Now, anyone who knows me, knows that I am not a runner. I don’t feel the urge to pull on my trainers and go for a jog, but I do admire those who do. I understand that long distance runners think about taking one step at a time in order to achieve their goals. This is exactly what I teach you to do for your birth.

“Helping you to have a more positive birth one step at a time”

I remind each couple that each surge is a step closer to holding their baby. I encourage them to visualise themselves holding their baby and taking steps towards the end goal: the birth.

I use running a marathon as a comparison to labour during the courses I teach. They are both a challenging test of endurance and mental strength in addition to physical exertion.

You can’t run a marathon without training and preparing for it for some time before hand. Or rather, it’s not a good idea to, but plenty have given it a go! Building up those miles each week, preparing mentally as well as physically for the task ahead, eating the right foods, wearing the right clothing, hydrating and thinking positively about getting over the finish line, 26 and a half miles later, are all key to good preparation. Perhaps reading up about good running techniques, joining a running club and finding like-minded people to train with are also considered?

So, compare it to labour; why not train for it? Why not attend a Birth Preparation and Hypnobirthing class where you and your birthing partner will begin to prepare for your birth mentally? Find out what will happen to your body and how you can ensure the best way of coping physically as well as mentally? Begin to train yourself to deal with the challenge in order to feel most prepared at the start line? And, potentially feeling much better at the finish line too?

Completing a marathon requires a positive mental attitude in order to reach that finish line. Labour’s finish line is to birth your baby, safely and positively. By ‘training’ for your baby’s birth, you’ll be prepared, mentally and physically.

Much of Hypnobirthing requires practise. You have to regularly listen to the relaxation tracks and train yourself to relax while at home. You’ll also need to practise the positions for labour and consider what I teach you about choices surrounding birthing your baby.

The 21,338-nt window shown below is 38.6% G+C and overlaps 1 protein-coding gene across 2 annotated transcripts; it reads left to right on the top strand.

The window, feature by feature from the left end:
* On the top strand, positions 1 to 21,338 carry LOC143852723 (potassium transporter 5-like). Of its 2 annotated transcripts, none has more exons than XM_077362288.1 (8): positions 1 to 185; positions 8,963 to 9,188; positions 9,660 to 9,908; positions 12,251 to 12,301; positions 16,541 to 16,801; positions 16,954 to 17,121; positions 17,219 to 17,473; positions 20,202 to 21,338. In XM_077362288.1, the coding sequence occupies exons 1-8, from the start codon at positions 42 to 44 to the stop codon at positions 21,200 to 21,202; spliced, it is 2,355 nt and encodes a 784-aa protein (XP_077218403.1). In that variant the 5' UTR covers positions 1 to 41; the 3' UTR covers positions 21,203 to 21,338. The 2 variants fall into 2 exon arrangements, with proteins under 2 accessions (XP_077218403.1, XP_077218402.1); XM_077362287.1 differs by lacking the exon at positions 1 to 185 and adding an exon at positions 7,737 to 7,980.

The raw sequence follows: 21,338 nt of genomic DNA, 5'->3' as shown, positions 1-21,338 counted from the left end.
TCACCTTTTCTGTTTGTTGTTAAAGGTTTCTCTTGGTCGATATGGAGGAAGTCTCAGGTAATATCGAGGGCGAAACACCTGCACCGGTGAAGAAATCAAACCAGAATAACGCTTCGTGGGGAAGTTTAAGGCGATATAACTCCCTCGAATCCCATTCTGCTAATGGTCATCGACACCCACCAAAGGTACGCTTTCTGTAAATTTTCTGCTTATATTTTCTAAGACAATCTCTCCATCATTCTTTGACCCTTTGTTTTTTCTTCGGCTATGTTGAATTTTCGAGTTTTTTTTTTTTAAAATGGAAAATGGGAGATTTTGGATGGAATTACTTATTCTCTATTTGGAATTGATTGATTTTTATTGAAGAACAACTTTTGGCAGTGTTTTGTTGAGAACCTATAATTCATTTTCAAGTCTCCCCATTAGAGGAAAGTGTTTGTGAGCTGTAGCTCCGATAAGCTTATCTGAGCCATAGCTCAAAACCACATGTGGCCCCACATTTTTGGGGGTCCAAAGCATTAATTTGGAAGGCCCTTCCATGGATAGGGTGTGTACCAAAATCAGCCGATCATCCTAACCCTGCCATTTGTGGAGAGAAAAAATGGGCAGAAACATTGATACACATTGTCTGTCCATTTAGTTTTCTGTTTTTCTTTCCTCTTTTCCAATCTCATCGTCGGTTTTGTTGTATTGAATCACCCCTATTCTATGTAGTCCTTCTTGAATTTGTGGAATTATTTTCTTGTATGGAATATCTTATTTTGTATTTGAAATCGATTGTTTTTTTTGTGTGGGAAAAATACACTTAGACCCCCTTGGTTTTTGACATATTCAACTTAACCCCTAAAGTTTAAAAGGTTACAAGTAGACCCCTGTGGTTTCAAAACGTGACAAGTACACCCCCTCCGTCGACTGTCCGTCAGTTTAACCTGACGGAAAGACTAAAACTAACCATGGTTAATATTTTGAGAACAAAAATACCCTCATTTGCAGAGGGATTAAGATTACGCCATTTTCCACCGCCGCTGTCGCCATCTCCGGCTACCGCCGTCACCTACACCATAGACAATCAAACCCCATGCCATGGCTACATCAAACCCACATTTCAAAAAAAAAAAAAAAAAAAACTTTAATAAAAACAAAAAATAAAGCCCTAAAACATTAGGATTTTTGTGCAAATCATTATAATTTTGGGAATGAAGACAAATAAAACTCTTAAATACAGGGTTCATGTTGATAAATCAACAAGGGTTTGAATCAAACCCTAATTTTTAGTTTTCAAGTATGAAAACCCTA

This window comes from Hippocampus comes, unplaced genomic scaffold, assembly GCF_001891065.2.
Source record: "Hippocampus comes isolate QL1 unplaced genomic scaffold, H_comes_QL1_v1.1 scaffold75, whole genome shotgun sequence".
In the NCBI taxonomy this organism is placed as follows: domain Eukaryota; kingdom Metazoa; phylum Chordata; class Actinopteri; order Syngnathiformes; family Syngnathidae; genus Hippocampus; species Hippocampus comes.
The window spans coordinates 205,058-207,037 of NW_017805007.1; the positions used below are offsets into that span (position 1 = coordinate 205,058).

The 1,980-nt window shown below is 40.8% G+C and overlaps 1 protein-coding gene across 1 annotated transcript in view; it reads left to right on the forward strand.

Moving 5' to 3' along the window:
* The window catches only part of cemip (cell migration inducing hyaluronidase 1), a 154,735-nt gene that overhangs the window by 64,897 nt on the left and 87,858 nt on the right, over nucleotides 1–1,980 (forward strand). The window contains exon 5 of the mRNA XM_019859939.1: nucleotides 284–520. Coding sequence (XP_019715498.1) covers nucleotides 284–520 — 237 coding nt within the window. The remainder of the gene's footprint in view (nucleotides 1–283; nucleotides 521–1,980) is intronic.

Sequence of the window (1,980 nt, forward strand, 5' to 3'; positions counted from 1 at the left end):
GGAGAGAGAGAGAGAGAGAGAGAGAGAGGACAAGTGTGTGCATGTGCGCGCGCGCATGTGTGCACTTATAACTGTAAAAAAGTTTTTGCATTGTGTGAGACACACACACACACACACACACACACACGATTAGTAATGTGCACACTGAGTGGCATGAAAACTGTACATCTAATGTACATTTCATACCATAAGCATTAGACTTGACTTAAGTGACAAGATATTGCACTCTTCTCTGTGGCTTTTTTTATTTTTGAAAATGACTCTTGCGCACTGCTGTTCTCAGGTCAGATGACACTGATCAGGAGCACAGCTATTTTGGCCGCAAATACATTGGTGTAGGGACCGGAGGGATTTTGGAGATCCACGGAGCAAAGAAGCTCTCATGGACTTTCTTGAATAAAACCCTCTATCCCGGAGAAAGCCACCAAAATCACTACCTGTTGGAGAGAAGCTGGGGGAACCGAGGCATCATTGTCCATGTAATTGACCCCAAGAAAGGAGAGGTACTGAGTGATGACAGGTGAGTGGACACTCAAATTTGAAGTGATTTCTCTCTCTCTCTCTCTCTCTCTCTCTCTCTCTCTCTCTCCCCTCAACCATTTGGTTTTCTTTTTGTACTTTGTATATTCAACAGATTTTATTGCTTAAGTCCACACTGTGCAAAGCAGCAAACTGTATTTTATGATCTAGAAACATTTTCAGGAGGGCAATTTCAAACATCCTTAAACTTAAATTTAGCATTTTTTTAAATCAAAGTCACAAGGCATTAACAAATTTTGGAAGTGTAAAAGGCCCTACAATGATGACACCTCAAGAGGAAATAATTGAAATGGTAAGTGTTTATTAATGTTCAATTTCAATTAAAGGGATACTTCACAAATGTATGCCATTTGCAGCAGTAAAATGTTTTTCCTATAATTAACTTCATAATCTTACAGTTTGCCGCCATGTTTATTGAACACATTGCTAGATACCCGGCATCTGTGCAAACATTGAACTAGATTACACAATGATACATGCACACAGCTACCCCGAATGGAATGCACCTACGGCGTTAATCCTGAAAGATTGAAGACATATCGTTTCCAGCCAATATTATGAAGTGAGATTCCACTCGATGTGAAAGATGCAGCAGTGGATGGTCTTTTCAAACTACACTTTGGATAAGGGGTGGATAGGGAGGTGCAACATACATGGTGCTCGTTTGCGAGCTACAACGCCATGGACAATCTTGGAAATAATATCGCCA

Early labour tends to be like the first 6 or 7 miles of a marathon, getting into your stride, finding your rhythm, managing comfortably. For the next 15 miles, imagine active labour. It might not be easy, but you can tell yourself you’ve got this, and you keep going at a steady pace, keeping hydrated and refuelled. The 2nd stage of labour is comparable to the final miles, edging closer to that finish line. Many athletes speak of hitting ‘the brick wall’ and saying they’ve nothing left. For some women, this is the transition between labour and full dilatation, the part when maybe they doubt themselves and need reminding by those around them, “You can do it; you are amazing; you are strong, and you can birth your baby. Those last few miles are the last few surges pushing the baby down and out into your arms.

Inspiration for this blog came from Kathrine Switzer. In 1967, she became the first woman to run the Boston Marathon as a numbered entry. When told she wouldn’t be able to do it, she proved them wrong.

As women, we can do anything we put our minds to, we are amazing, determined, unique, and strong. We need reminding of that.